Home » Former members of the MEK » Persian New Year, bright future on the horizon for MEK survivors

Persian New Year, bright future on the horizon for MEK survivors

As all Iranians around the world celebrate Nowruz, the Persian New Year, there are a few thousands of Iranians taken as hostages by the Mujahedin Khalq Organization (the MKO/ MEK/ PMOI/ Cult of Rajavi) in Albania. However, recent developments regarding the MEK hostages indicate a potential positive perspective. As the Cult of Rajavi gets older, the number of members gets fewer and the fate of the cult gets darker as well.

New Year wishes for MEK hostages
Following the beginning of the Persian New Year on March 20th, on the spring equinox, families of the MEK members –hostages—who have been longing to contact them for years, sent video messages of New Year wishes to their loved ones in the MEK’s Camp Ashraf 3, near Tirana. Although the MEK commanders have banned their members from the outside world, families publish their messages in the hope that their loved ones might see them sometime.

There are also a group of former members of the MEK residing in Albania who have established ASILA (Association for the Support of the Iranians Living in Albania. Their mission is to aid MEK defectors to cope with the new challenges of getting deradicalized and living a normal life in the free world. Members of ASILA set the ancient traditional Nowruz table, Sofreh Haftsin in their office in Tirana. In separate video messages, they addressed their former comrades in the MEK wishing them a blessed new year that brings them freedom from the bars of the Cult of Rajavi.

Sarfaraz Rahimi and his Albanian wife: Arisa

Sarfaraz and Arisa Rahimi

ASILA members are supported and accompanied by Albanian citizens. Among the video messages, the one of Sarfaraz Rahimi (MEK defector) and his Albanian wife is probably the most significant one. Arisa Rahimi who speaks Persian quite fluently tries to assure MEK hostages that the Albanian community will welcome them warmly if they leave the group. “Guys! You are not alone here, in Albania,” she says. “We are here. Iranians are here. We are a big family here.” (Sarfaraz Rahimi left the MEK cult a few years ago. He then married Arisa. They have a four year old son now.)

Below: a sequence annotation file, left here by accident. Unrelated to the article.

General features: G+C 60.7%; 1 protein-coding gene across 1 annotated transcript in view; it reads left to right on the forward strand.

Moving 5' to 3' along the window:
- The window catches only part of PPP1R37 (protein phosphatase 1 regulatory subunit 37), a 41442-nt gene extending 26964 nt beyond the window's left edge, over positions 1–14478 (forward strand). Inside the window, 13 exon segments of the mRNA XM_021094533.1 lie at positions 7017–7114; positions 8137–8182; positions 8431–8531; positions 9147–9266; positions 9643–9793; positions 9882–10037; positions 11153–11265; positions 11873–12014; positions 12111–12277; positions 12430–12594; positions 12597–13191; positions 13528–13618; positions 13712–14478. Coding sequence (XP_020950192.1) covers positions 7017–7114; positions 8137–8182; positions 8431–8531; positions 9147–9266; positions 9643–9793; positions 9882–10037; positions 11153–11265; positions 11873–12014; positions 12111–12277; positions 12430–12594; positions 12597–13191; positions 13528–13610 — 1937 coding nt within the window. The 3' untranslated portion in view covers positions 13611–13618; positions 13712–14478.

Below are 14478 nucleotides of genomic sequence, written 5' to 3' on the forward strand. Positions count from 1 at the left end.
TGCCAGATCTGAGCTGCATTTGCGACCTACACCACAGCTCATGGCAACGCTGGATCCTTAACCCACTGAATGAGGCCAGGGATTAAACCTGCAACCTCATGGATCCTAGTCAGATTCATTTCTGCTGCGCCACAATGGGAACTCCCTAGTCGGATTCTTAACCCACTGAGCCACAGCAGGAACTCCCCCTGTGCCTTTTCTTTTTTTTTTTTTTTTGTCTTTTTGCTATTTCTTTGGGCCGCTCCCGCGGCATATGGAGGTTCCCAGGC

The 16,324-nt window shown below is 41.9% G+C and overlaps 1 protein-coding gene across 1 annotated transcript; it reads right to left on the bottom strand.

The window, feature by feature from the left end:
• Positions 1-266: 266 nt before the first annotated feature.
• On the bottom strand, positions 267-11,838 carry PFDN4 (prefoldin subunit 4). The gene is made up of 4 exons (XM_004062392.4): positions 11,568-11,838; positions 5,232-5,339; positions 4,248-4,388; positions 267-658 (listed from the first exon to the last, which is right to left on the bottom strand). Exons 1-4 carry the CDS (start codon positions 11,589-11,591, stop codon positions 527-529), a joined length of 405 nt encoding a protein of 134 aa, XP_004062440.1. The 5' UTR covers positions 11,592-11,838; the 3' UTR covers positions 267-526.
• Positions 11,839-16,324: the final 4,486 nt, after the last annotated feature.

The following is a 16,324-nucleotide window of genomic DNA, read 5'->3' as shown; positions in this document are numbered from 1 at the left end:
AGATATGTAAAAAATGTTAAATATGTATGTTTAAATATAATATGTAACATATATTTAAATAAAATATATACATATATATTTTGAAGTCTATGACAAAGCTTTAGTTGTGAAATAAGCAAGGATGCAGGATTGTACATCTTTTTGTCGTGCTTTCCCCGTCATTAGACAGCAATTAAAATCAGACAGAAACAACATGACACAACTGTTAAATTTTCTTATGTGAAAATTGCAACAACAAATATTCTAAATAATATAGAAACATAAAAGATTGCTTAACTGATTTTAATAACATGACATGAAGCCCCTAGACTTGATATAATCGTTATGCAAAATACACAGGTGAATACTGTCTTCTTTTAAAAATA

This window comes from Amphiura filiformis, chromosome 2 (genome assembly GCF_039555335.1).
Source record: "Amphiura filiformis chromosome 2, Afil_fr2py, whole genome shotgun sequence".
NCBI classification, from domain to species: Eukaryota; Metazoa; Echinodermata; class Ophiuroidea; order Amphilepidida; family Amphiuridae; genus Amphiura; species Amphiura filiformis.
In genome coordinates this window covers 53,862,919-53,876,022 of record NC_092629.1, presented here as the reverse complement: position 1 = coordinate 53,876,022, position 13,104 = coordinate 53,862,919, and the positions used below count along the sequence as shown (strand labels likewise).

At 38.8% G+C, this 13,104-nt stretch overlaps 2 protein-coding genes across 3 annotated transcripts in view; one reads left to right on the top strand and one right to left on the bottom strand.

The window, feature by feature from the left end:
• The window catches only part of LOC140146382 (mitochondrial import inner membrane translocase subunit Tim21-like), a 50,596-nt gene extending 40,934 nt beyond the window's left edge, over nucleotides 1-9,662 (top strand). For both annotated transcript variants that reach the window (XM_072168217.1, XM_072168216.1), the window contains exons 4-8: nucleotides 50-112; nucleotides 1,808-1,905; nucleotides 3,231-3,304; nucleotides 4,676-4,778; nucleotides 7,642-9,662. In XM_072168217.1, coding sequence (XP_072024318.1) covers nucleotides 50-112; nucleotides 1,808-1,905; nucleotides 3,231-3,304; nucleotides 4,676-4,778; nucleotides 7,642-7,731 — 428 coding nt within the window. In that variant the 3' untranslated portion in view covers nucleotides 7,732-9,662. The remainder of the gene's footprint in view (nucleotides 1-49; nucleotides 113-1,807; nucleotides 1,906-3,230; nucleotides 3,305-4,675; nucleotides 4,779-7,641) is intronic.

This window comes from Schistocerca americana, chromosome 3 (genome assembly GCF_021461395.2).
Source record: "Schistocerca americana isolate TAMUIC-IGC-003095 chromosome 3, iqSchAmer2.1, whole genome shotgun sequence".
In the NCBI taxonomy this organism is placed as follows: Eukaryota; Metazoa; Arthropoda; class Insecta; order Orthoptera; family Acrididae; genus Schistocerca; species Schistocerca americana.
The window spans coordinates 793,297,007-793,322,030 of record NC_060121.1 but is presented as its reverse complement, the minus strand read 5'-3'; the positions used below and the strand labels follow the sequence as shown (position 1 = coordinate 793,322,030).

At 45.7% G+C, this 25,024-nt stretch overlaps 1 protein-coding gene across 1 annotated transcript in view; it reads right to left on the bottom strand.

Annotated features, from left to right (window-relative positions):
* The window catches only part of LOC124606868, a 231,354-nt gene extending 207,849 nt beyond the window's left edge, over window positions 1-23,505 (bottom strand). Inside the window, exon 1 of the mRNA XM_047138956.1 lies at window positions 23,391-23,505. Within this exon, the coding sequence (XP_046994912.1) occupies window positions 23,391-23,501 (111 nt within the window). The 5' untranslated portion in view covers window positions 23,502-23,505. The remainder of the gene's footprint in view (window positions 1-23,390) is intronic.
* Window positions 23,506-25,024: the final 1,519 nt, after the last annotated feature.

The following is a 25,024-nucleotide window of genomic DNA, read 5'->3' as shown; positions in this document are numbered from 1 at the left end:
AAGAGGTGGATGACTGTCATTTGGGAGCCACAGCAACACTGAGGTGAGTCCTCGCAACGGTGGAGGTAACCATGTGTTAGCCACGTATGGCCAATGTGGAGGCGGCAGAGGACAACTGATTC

Optimistic perspectives for MEK hostages
By the rise of defections from the MEK after its relocation in Albania in 2015, the number of the group members have been declining during the past years. Besides, a dozen of members of the group including commanders have passed away during just last year. Also, there have been no birth since 1989 when Massoud Rajavi forced members to divorce and engage in mandatory celibacy. And, the group’s recruiters have not been able to recruit new members in the neighboring countries of Iran because their fraudulent tactics to deceive people have been exposed to the Iranian diaspora.

Thus, by the start of new year, the Cult of Rajavi gets one year older and eventually smaller in size and power. In contrast, the Iranian community in Albania who enjoy free world outside the MEK’s camp is getting bigger and bigger. Everyday, more Albanian citizens join ASILA as honorary members and therefore social, cultural and family links develop between the two nations. As the result, Albanians become aware of the threat of an extremist cult with a record of terrorist activities in their territory.

Although the MEK leaders are skillful manipulators of their bribed western sponsors who run their multi-million dollar lobbying campaigns, they do not seem to be able to deceive the Albanian public opinion who just live around them and are in direct contact with defectors of the group.

By Mazda Parsi

You may also like

Leave a Comment